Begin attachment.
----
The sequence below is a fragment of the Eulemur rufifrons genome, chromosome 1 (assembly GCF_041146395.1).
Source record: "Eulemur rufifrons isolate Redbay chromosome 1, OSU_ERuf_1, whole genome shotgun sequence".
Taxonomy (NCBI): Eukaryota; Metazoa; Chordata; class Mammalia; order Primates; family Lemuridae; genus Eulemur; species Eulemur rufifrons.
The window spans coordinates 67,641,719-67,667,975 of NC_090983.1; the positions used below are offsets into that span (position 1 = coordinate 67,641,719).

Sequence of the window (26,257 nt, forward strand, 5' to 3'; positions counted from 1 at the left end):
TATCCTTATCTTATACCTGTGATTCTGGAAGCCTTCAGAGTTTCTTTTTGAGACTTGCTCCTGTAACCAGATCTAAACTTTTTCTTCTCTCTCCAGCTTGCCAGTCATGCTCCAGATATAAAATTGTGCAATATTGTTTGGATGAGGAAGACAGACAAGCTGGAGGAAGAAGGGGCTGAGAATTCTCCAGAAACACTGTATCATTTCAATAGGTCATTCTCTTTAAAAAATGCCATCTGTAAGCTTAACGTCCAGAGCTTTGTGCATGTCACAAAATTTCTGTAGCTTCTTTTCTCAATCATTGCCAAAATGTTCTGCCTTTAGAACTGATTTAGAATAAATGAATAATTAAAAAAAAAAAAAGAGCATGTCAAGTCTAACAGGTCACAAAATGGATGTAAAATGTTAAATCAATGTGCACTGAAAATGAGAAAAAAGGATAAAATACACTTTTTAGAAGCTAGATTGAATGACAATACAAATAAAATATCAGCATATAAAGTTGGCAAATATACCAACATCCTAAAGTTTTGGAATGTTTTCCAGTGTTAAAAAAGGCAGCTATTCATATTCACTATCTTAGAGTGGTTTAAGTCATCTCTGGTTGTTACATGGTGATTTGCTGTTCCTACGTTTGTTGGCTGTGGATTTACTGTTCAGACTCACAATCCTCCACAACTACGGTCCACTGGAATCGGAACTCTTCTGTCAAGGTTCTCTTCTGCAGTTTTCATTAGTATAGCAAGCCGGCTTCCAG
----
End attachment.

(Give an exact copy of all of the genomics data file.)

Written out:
The sequence below is a fragment of the Eulemur rufifrons genome, chromosome 1 (assembly GCF_041146395.1).
Source record: "Eulemur rufifrons isolate Redbay chromosome 1, OSU_ERuf_1, whole genome shotgun sequence".
Taxonomy (NCBI): Eukaryota; Metazoa; Chordata; class Mammalia; order Primates; family Lemuridae; genus Eulemur; species Eulemur rufifrons.
The window spans coordinates 67,641,719-67,667,975 of NC_090983.1; the positions used below are offsets into that span (position 1 = coordinate 67,641,719).

Sequence of the window (26,257 nt, forward strand, 5' to 3'; positions counted from 1 at the left end):
TATCCTTATCTTATACCTGTGATTCTGGAAGCCTTCAGAGTTTCTTTTTGAGACTTGCTCCTGTAACCAGATCTAAACTTTTTCTTCTCTCTCCAGCTTGCCAGTCATGCTCCAGATATAAAATTGTGCAATATTGTTTGGATGAGGAAGACAGACAAGCTGGAGGAAGAAGGGGCTGAGAATTCTCCAGAAACACTGTATCATTTCAATAGGTCATTCTCTTTAAAAAATGCCATCTGTAAGCTTAACGTCCAGAGCTTTGTGCATGTCACAAAATTTCTGTAGCTTCTTTTCTCAATCATTGCCAAAATGTTCTGCCTTTAGAACTGATTTAGAATAAATGAATAATTAAAAAAAAAAAAAGAGCATGTCAAGTCTAACAGGTCACAAAATGGATGTAAAATGTTAAATCAATGTGCACTGAAAATGAGAAAAAAGGATAAAATACACTTTTTAGAAGCTAGATTGAATGACAATACAAATAAAATATCAGCATATAAAGTTGGCAAATATACCAACATCCTAAAGTTTTGGAATGTTTTCCAGTGTTAAAAAAGGCAGCTATTCATATTCACTATCTTAGAGTGGTTTAAGTCATCTCTGGTTGTTACATGGTGATTTGCTGTTCCTACGTTTGTTGGCTGTGGATTTACTGTTCAGACTCACAATCCTCCACAACTACGGTCCACTGGAATCGGAACTCTTCTGTCAAGGTTCTCTTCTGCAGTTTTCATTAGTATAGCAAGCCGGCTTCCAG